Suitor and Pillemer began by searching for mothers who were between the ages of 65 and 75 and had at least two living adult children. They worked with the University of Massachusetts to select a sample of Boston-area women who fit these criteria. Letters were sent to each subject, explaining the research and letting them know that an interviewer would be calling to follow up and see if they’d join the study. After the calls, 556 mothers agreed to participate.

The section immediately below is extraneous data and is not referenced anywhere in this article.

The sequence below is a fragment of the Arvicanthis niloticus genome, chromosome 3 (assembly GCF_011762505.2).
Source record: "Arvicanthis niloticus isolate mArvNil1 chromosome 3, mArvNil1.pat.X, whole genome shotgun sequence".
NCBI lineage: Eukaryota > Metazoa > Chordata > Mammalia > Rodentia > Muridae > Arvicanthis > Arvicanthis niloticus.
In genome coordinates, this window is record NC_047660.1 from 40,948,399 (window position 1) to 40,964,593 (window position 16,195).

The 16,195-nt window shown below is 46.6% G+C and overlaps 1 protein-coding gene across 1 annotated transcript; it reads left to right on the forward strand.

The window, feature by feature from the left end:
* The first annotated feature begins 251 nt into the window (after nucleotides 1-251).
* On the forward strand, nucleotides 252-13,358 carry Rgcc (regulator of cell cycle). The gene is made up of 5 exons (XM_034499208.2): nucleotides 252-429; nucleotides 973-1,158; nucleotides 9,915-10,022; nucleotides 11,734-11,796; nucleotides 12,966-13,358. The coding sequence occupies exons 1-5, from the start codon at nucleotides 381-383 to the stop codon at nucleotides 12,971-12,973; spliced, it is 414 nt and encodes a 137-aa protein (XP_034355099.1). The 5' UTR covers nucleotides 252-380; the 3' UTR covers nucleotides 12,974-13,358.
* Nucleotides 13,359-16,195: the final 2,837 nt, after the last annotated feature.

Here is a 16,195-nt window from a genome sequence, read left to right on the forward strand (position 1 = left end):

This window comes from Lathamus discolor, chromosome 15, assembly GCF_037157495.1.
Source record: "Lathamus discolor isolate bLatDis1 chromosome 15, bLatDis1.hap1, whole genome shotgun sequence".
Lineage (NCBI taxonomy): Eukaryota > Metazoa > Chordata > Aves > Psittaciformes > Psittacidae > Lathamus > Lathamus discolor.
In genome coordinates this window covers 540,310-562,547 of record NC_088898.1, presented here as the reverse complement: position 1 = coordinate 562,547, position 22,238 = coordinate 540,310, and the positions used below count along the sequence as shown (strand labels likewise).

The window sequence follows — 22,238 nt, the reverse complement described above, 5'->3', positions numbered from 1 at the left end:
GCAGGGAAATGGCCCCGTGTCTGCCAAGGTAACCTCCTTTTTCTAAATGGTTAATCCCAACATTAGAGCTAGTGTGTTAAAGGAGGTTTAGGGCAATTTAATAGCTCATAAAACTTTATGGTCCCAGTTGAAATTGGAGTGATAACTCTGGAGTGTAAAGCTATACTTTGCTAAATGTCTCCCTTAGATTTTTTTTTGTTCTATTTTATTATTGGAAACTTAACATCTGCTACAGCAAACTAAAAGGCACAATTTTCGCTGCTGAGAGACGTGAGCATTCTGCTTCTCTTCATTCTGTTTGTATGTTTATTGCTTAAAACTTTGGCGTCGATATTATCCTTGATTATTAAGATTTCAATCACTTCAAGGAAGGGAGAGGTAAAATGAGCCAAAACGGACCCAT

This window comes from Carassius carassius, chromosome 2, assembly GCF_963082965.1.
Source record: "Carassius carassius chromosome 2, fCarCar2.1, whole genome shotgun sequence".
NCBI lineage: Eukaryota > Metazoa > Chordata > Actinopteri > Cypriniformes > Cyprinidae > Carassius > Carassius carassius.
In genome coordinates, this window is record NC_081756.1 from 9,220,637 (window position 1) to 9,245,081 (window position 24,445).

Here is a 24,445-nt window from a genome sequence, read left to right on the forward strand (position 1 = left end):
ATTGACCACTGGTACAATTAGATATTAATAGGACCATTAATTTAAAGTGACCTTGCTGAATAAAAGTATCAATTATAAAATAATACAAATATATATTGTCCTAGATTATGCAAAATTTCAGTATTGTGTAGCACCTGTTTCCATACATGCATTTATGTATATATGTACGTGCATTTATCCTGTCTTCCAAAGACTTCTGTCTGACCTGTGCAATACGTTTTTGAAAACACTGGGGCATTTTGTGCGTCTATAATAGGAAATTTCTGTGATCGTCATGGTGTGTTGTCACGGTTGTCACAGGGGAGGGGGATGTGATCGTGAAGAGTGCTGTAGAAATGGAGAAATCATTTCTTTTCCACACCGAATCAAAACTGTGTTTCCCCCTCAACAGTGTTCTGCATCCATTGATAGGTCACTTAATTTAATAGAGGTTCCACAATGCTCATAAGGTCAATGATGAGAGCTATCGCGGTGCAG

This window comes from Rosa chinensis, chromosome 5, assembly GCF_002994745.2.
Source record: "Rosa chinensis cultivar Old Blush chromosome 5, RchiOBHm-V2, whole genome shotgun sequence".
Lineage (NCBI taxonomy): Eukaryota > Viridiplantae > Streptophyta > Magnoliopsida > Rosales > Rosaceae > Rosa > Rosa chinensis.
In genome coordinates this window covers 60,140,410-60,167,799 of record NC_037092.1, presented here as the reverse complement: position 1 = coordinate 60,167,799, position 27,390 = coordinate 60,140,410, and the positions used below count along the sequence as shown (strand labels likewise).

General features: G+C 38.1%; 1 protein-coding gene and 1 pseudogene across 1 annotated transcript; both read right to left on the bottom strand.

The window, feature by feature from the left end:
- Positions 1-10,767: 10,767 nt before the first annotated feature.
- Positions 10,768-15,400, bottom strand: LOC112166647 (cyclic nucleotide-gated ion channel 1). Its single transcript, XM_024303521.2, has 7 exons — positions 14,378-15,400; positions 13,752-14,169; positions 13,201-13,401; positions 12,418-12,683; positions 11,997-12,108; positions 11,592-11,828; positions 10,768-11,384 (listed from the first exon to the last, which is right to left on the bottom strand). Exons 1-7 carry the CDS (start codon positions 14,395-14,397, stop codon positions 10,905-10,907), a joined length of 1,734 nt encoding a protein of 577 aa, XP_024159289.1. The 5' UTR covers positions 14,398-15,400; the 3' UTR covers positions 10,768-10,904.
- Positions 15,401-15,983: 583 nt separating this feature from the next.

In face-to-face interviews, the team asked moms a number of frank questions. These included “Which of your children are you most likely to talk to about a personal problem?”; “Which child would you most want to be your caretaker as you age or if you were to get sick?”; “To which child do you feel the most emotionally close?” and “Which child are you most proud of?”, as well as emotionally fraught queries like “Which child has disappointed you the most?” and “With which child do you have the most conflict?” They also asked questions to ascertain the basic facts of the mother’s and kids’ lives, such as “Have you gotten help from any of your children recently?”; “How far away do your children live?”; “Are your children employed?”; and “Which of your children share your values?” Then, they asked the adult children of the moms the same questions — this time, about themselves and their siblings (for example, “Which child does your mother feel the most emotionally close to?” or “Which child would your mother prefer to be her caretaker?”). Finally, each child was asked to rate their relationships with the two siblings who were closest to them in age in order to judge their closeness and degree of contact. And yes, researchers brought up the f-word, asking moms “Which child is your favorite?” and children “Which of your siblings is your mom’s favorite?”